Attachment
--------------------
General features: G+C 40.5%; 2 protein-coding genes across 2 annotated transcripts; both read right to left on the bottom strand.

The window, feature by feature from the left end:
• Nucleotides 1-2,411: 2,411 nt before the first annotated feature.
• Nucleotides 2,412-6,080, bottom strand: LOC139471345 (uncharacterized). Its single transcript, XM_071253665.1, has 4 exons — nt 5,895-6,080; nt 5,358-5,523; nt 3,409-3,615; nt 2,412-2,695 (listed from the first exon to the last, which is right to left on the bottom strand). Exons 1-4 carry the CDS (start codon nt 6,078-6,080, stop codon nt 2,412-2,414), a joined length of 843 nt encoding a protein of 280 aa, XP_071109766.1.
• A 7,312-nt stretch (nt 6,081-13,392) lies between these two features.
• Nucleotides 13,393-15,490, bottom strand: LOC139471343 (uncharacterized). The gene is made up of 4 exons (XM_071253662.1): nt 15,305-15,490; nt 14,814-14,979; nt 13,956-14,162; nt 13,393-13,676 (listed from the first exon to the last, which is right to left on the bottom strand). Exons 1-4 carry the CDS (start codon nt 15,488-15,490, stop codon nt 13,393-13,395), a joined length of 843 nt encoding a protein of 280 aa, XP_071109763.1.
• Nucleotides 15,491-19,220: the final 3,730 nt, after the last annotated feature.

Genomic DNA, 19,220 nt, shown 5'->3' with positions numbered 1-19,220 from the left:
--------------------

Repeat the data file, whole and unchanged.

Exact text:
General features: G+C 40.5%; 2 protein-coding genes across 2 annotated transcripts; both read right to left on the bottom strand.

The window, feature by feature from the left end:
• Nucleotides 1-2,411: 2,411 nt before the first annotated feature.
• Nucleotides 2,412-6,080, bottom strand: LOC139471345 (uncharacterized). Its single transcript, XM_071253665.1, has 4 exons — nt 5,895-6,080; nt 5,358-5,523; nt 3,409-3,615; nt 2,412-2,695 (listed from the first exon to the last, which is right to left on the bottom strand). Exons 1-4 carry the CDS (start codon nt 6,078-6,080, stop codon nt 2,412-2,414), a joined length of 843 nt encoding a protein of 280 aa, XP_071109766.1.
• A 7,312-nt stretch (nt 6,081-13,392) lies between these two features.
• Nucleotides 13,393-15,490, bottom strand: LOC139471343 (uncharacterized). The gene is made up of 4 exons (XM_071253662.1): nt 15,305-15,490; nt 14,814-14,979; nt 13,956-14,162; nt 13,393-13,676 (listed from the first exon to the last, which is right to left on the bottom strand). Exons 1-4 carry the CDS (start codon nt 15,488-15,490, stop codon nt 13,393-13,395), a joined length of 843 nt encoding a protein of 280 aa, XP_071109763.1.
• Nucleotides 15,491-19,220: the final 3,730 nt, after the last annotated feature.

Genomic DNA, 19,220 nt, shown 5'->3' with positions numbered 1-19,220 from the left: